Unlike herbicides and machinery, sheep and goats need clean water, shelter, grooming, health care and a bit of TLC. They may also need supplementary food — if they’re penned in an area populated by a limited number of plant species, it’s wise to provide a scoop of commercial feed to each animal in the morning and evening to ensure that they’re getting the full spectrum of nutrients they need (the extra calories are essential for pregnant and lactating animals). Also, expect the unexpected: Dogs and coyotes may attack; teenagers may play unseemly pranks; and animals may turn up sick, injured or dead for any number of reasons. Make sure that you are prepared to provide the necessary husbandry for these robust yet vulnerable creatures.

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Jeffrey M Fine
5 years ago

Just like to mention, as a “goat farmer”, keep in mind that the only kind of a fence that will hold in a goat is one that will hold in “water”……………..

5 years ago

Forage and browse and easily provide the energy and nutrients that a goat needs during pregnancy and lactation. What might need to be provided is minerals and salt. Goats don’t typically need grooming unless I guess you are raising the fiber producing breeds such as Angora. In my experience if you have a goat that needs grooming you have a sick goat. Electric netting works pretty well and they have improved the netting choices and quality. I did stop using electric netting for my goats as it was a pain to move. I instead divided my grazing areas by putting… Read more »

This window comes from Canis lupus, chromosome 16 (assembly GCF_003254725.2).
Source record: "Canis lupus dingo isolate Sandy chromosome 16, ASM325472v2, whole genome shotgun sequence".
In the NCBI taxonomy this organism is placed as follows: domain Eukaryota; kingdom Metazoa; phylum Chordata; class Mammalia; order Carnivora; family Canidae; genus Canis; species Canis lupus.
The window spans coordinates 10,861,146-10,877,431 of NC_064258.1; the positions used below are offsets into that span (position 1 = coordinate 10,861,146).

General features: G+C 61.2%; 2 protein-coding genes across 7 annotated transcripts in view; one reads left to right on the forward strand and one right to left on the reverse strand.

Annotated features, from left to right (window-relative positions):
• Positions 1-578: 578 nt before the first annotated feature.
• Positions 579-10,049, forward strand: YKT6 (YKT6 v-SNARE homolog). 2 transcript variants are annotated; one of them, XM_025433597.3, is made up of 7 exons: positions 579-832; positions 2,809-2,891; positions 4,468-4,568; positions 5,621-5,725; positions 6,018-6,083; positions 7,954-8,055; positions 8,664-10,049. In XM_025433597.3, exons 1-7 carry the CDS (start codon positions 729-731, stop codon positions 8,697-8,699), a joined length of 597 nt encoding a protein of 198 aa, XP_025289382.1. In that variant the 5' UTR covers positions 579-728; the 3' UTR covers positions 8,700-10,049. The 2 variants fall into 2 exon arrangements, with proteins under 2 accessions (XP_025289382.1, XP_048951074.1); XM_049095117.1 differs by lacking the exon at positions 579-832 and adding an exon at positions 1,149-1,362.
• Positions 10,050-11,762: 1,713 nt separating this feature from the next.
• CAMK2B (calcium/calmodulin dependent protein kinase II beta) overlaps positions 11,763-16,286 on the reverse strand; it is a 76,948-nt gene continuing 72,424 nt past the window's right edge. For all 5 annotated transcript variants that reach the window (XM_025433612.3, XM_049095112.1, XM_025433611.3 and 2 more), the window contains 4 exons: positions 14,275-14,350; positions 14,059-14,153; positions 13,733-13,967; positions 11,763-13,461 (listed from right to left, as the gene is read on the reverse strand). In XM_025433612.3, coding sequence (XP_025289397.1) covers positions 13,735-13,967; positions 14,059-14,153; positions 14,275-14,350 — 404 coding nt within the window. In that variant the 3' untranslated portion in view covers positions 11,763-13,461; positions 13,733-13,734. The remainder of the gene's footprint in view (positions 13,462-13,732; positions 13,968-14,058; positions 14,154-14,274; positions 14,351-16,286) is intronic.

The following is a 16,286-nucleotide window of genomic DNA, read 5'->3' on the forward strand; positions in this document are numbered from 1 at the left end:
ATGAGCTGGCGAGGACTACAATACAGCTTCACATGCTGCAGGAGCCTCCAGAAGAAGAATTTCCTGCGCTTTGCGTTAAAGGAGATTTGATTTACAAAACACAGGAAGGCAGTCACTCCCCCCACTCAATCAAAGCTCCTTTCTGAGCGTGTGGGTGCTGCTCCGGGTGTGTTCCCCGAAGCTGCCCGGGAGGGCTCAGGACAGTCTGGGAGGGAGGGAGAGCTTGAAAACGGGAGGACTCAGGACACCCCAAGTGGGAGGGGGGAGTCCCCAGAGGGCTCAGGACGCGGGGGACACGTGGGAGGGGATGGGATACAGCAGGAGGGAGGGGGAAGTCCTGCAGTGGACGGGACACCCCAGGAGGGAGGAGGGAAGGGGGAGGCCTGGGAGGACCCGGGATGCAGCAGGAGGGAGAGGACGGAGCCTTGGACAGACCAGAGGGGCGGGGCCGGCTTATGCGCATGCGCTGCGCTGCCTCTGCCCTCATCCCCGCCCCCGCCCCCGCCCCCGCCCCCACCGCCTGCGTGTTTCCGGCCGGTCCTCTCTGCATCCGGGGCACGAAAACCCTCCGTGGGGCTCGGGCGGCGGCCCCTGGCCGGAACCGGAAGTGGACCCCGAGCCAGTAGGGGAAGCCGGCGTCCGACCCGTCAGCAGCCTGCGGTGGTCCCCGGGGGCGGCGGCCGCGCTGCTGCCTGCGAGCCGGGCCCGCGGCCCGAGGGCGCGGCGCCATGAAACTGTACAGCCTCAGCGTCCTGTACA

Brittany Fangman
4 years ago

Been using portable electric netting fencing to move my goats to eat brush with no issues for 3 years…so disagree here.

5 years ago has resources and a map of existing goat rental companies.

3 years ago

This is not true! I have hampshire sheep and they will clear brush better than a goat! Also katahdin sheep naturally eat more brush than any goat breed and you don’t have to worry about shearing them, as they are hair sheep.

Eddy Wedertz
4 years ago

Has the Ca Dept of Forestry looked into using them, to clear fuel from roadsides in areas where there will be wildfires??? Last year’s wildfire in Paradise CA. is a good example where the road would have been clear of fuel to use as an escape route.

4 years ago

Not mentioned about fencing: the most effective way to control animals is to make life more attractive inside the fence than outside the fence. If you plan to put your goats right next to your tasty vegetable garden, you not only need 5’6″ page wire on 10′ T-posts, pounded 2′ into the ground, but I’d string an additional wire on top of that, and run two strands of electric at 9″ and 36″ on the inside, because you’ll need to keep the goats from going over, under, and through! Without the electric, they will try sticking their noses under, and… Read more »

3 years ago

I agree with a lot of points in this article. I recently became the proud owner of WestSide Goat Girl, LLC in Portland, OR and we use our goats to clear brush, blackberries, ivy, poison oak, scotch broom and other invasive species. We’ve learned a lot about caring for the goats, the dos and don’ts of electric fencing, etc. What I love most is the joy the bring to our customers and the fact that more and more people are choosing to “go green” and not use chemicals. check us out at

newman chrispus
5 years ago

Profitable agriculture projects